To measure IPV victimization, we used an unweighted index for greater interpretability of effects (the results are consistent when using a weighted index, and across the different subtypes of IPV and a scale of relationship satisfaction). Enumerators showed participants a response card so that they could point to their answer rather than speak aloud, for increased confidentiality in the home. Participants were asked whether or not, in the past six months, their partner had engaged in each of 11 different violent and controlling behaviors [18]. These behaviors were related to financial violence (e.g., “taken your earnings or savings against your will”), emotional violence (e.g., “insulted you or made you feel bad about yourself”), physical violence (e.g., “thrown something at you, slapped you, pushed you, or crushed you”), and sexual violence (e.g., “physically forced you to have sexual relations against your will”). We calculated the total number of IPV behaviors reported across all 11 items (0–11 scale).

Health checkup measures

At the health checkups, the providers recorded whether participants accepted an offer to receive a test for sexually transmitted infections (STIs) and an offer to receive a family planning consultation. They used abbreviated self-report scales of stress, depression, and anxiety to assess symptoms of psychological distress (0–4 scale), and recorded blood pressure. They also recorded whether they identified signs of physical injury on the participants’ body (e.g., bruises, cuts), whether the participant self-reported experiencing different forms of emotional, physical, or sexual violence when asked (0–7 scale), and the frequency with which participants self-reported experiencing violence (0–4 scale).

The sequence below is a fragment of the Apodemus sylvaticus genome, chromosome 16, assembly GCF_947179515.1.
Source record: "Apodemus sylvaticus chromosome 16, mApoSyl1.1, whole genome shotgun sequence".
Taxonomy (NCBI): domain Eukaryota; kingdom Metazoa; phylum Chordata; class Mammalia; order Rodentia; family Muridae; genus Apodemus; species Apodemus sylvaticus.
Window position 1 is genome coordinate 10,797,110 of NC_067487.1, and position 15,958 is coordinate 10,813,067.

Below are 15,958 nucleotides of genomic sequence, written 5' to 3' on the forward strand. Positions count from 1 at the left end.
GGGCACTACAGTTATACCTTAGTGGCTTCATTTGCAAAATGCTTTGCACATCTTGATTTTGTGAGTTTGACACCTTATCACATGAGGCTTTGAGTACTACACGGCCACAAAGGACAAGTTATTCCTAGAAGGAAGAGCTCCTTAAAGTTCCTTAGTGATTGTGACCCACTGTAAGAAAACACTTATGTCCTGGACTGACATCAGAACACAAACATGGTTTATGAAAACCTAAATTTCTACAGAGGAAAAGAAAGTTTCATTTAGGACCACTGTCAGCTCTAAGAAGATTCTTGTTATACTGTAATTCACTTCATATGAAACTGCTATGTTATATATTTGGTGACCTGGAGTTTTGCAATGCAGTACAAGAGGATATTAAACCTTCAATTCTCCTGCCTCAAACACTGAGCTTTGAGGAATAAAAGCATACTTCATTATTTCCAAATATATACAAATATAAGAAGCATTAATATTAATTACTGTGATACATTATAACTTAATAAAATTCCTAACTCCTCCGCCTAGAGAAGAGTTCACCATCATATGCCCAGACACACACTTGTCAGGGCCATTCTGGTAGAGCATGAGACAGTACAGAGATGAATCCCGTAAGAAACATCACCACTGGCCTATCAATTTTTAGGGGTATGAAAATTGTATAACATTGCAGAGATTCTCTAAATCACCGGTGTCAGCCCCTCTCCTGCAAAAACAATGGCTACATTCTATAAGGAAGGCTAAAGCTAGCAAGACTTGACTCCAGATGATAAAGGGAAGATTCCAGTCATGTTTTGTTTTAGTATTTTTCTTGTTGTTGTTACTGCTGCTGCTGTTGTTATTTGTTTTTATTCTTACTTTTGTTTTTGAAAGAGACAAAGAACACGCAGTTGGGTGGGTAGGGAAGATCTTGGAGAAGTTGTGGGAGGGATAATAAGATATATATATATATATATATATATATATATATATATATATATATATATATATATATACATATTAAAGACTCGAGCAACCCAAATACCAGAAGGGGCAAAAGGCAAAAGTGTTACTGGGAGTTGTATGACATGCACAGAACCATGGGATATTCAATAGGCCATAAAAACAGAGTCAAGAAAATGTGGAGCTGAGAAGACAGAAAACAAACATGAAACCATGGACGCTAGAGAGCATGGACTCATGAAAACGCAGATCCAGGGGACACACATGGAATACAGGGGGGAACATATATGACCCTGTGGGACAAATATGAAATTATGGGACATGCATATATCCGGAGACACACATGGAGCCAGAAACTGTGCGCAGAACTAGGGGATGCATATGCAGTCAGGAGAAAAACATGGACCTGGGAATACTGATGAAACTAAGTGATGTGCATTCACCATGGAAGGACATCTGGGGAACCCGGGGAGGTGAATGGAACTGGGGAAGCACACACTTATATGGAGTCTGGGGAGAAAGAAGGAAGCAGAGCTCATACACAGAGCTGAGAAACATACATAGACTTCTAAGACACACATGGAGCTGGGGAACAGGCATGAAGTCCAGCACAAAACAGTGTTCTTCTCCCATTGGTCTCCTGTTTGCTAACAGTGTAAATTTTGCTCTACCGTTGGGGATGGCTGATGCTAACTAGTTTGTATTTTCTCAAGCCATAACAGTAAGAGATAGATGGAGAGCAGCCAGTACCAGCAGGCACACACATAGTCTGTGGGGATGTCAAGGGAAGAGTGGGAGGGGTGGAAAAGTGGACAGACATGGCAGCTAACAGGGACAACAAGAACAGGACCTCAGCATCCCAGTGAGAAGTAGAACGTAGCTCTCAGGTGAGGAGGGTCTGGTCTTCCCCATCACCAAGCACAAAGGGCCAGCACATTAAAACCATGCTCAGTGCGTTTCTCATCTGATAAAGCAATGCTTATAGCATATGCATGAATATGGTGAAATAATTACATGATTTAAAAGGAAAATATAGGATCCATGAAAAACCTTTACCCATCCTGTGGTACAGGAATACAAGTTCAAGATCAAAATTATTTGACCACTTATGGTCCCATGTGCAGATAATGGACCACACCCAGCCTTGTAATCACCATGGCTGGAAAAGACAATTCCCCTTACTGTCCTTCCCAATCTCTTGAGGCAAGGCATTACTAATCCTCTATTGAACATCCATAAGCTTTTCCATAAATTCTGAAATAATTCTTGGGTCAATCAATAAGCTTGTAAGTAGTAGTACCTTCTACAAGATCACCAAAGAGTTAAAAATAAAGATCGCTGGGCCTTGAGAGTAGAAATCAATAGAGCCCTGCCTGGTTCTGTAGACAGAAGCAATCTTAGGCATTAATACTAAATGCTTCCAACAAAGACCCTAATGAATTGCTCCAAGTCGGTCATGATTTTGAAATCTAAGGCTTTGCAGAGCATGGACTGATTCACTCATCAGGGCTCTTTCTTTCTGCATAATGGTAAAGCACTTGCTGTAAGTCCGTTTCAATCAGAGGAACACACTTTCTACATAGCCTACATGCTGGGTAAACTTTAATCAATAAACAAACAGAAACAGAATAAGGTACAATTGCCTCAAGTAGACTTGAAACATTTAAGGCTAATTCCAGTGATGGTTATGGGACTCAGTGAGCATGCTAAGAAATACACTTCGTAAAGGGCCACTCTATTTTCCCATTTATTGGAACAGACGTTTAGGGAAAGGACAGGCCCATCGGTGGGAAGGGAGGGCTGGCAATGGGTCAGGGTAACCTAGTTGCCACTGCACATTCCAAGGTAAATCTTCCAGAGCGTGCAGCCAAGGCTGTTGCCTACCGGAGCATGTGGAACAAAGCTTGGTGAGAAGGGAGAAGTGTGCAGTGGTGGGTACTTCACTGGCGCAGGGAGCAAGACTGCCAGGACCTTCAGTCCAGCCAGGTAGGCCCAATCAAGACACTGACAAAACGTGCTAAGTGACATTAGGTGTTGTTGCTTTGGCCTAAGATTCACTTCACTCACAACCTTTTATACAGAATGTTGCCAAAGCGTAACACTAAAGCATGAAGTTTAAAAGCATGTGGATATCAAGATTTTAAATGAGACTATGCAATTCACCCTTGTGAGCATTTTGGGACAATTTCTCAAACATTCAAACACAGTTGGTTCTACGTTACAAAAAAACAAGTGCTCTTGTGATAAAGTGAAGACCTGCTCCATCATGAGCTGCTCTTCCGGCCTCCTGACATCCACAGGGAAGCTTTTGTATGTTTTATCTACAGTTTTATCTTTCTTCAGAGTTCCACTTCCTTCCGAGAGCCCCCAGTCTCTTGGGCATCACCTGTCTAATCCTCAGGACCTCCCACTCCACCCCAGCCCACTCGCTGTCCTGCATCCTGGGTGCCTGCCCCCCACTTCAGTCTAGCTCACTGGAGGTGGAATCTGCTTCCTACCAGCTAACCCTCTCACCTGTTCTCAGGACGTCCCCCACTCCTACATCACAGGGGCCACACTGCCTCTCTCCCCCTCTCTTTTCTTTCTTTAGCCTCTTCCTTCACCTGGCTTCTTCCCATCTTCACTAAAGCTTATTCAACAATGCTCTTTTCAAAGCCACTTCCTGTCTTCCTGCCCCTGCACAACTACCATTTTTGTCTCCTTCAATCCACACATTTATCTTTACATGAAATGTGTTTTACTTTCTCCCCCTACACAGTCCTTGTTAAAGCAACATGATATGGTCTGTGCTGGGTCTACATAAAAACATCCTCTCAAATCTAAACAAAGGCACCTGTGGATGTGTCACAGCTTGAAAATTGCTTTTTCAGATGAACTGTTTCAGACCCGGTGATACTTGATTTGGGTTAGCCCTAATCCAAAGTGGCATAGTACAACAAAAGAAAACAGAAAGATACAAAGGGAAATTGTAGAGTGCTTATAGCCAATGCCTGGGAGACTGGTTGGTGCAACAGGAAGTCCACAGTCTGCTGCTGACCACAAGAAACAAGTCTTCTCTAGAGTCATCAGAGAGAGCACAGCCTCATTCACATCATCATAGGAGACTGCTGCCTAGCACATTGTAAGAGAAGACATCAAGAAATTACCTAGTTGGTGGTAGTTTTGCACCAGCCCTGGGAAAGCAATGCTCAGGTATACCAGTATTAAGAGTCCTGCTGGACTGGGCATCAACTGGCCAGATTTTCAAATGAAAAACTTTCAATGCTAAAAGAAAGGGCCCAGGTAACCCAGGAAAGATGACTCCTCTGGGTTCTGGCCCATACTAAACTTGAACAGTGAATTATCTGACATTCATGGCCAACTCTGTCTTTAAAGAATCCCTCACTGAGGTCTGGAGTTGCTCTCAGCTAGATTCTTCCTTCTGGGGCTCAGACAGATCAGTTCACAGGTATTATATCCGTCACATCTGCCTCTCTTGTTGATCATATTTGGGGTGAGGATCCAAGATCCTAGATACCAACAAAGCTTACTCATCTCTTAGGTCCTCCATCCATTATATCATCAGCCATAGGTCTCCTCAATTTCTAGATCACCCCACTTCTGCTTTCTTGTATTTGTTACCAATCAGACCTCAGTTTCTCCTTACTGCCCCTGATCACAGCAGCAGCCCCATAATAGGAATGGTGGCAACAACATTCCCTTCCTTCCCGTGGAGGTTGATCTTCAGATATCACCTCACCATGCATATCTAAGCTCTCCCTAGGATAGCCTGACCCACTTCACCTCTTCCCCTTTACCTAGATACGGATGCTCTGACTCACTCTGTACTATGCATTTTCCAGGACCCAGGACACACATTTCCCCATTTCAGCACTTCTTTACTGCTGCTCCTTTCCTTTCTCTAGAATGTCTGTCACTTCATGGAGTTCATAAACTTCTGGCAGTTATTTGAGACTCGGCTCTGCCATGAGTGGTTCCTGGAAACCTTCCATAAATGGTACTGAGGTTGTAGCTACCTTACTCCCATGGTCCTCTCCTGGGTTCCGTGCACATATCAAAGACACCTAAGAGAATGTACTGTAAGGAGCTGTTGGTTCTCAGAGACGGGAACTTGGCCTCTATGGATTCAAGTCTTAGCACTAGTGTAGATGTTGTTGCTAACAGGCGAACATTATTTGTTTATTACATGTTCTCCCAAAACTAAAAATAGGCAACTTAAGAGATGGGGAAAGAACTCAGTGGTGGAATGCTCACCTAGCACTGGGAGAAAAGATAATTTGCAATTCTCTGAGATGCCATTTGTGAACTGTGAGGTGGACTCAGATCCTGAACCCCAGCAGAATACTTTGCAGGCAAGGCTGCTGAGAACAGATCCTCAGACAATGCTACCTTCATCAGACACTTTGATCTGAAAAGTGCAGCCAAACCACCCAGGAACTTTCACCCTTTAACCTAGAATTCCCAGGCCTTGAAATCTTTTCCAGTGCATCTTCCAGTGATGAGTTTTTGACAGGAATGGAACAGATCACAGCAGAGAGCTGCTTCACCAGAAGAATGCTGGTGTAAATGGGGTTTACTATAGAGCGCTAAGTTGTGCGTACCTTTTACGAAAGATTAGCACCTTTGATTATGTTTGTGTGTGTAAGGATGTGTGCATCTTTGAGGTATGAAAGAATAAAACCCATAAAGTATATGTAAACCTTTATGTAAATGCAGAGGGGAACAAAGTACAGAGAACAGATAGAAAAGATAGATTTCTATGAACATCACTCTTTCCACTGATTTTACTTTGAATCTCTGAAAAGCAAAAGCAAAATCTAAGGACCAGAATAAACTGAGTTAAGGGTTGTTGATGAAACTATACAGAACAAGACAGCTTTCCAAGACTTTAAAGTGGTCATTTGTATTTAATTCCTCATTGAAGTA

Analysis

We used linear regression to analyze the effect of the bundled savings treatment (vs health services alone) on 18-month survey measure indexes. For weighted indices, items were combined using principal components analysis, and standardized based on the control group of the respective wave. As an additional strategy to account for multiple comparisons, we used seemingly unrelated regression (SUR) to estimate the system of equations for each family of measures, conducting a Wald test of the joint significance of coefficients of interest.